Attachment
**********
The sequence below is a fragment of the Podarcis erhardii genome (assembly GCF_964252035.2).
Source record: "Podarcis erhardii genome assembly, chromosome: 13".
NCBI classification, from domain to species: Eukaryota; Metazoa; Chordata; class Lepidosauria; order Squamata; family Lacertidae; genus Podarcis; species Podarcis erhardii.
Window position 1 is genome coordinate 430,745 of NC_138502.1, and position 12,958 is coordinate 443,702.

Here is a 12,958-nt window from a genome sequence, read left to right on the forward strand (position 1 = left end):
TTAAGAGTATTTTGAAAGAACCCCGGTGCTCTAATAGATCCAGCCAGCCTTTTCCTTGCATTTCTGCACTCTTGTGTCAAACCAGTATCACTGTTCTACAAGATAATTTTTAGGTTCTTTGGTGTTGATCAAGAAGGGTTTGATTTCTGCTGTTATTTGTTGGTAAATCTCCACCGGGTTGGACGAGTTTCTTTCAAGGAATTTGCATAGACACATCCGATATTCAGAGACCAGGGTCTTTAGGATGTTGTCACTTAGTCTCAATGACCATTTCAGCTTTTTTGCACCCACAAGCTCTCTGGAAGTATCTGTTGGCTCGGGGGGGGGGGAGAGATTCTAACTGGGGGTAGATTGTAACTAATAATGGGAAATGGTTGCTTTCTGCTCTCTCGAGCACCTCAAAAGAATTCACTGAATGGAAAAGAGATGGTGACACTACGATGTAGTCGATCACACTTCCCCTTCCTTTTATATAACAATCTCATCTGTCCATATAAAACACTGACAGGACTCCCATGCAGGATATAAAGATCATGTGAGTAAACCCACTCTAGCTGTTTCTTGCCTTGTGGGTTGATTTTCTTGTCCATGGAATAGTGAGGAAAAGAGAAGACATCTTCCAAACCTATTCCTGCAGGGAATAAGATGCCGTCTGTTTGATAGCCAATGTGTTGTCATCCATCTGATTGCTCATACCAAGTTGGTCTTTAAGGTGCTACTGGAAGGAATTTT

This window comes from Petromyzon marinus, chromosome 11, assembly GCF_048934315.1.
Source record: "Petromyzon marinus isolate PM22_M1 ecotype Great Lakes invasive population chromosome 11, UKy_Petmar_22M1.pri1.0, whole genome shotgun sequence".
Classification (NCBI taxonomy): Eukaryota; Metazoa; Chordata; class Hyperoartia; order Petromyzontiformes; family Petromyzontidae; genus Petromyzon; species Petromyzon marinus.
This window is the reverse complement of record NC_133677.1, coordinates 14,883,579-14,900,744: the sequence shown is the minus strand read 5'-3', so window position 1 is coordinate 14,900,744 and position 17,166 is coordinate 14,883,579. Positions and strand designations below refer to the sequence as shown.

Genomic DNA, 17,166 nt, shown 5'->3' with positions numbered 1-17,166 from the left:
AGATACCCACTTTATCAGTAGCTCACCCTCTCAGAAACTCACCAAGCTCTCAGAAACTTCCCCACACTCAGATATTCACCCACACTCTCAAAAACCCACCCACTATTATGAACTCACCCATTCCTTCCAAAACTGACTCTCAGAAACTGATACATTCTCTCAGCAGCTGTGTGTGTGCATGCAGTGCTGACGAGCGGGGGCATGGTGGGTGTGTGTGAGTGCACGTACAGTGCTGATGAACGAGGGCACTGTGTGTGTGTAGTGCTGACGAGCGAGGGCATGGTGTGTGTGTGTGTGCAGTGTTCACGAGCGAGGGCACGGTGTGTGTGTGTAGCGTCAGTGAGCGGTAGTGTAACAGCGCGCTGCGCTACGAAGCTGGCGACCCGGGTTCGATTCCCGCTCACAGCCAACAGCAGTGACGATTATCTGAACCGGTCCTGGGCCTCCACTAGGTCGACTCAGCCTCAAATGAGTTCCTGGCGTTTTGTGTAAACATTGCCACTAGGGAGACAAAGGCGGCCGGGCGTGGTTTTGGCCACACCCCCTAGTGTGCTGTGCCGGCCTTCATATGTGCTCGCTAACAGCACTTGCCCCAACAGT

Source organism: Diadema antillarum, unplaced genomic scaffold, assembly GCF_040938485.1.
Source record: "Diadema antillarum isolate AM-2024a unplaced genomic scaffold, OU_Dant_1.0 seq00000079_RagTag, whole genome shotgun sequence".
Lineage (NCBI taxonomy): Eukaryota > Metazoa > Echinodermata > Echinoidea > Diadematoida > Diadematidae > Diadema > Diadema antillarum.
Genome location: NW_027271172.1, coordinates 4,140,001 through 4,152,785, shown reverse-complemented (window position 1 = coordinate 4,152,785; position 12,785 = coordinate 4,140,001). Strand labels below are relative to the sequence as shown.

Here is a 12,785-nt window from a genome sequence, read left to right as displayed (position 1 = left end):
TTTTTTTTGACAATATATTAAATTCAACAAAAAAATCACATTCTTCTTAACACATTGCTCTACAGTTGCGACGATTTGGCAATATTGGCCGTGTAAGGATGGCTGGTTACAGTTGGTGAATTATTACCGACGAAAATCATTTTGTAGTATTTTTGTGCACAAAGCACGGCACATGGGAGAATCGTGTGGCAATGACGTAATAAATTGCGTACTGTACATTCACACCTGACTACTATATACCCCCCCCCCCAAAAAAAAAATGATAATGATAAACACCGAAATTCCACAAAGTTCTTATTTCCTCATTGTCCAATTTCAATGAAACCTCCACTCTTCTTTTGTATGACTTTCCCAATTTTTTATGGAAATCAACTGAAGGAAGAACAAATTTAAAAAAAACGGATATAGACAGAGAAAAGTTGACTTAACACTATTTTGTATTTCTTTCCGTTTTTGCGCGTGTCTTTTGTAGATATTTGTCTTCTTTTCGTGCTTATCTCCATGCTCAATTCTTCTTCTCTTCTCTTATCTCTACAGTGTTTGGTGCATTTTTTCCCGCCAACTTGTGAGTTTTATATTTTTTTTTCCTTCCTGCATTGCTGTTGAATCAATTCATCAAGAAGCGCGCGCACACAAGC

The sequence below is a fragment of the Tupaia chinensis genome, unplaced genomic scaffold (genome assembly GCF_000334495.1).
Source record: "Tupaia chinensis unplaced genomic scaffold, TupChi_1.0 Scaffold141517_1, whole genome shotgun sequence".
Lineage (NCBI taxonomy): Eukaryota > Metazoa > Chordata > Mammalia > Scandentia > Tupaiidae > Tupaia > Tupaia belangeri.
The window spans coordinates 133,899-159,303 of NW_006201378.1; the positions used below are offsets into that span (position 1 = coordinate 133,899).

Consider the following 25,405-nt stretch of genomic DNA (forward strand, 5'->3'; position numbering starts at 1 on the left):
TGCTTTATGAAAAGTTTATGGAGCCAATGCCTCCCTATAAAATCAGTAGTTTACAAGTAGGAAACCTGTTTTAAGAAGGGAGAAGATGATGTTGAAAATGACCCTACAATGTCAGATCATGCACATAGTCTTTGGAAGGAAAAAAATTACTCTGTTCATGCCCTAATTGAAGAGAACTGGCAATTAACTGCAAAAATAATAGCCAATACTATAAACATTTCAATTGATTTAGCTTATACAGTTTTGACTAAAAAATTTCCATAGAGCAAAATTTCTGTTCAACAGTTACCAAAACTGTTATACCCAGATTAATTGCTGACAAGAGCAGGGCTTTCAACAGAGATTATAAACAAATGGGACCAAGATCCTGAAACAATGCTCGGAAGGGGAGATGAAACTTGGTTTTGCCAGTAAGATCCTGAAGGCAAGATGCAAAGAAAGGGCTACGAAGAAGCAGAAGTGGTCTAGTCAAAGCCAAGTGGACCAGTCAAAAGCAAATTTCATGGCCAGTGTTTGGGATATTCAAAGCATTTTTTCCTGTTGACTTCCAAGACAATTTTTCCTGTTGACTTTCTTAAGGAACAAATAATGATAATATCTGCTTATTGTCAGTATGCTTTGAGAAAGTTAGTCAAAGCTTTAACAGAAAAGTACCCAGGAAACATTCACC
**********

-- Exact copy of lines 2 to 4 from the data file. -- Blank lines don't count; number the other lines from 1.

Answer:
Source record: "Podarcis erhardii genome assembly, chromosome: 13".
NCBI classification, from domain to species: Eukaryota; Metazoa; Chordata; class Lepidosauria; order Squamata; family Lacertidae; genus Podarcis; species Podarcis erhardii.
Window position 1 is genome coordinate 430,745 of NC_138502.1, and position 12,958 is coordinate 443,702.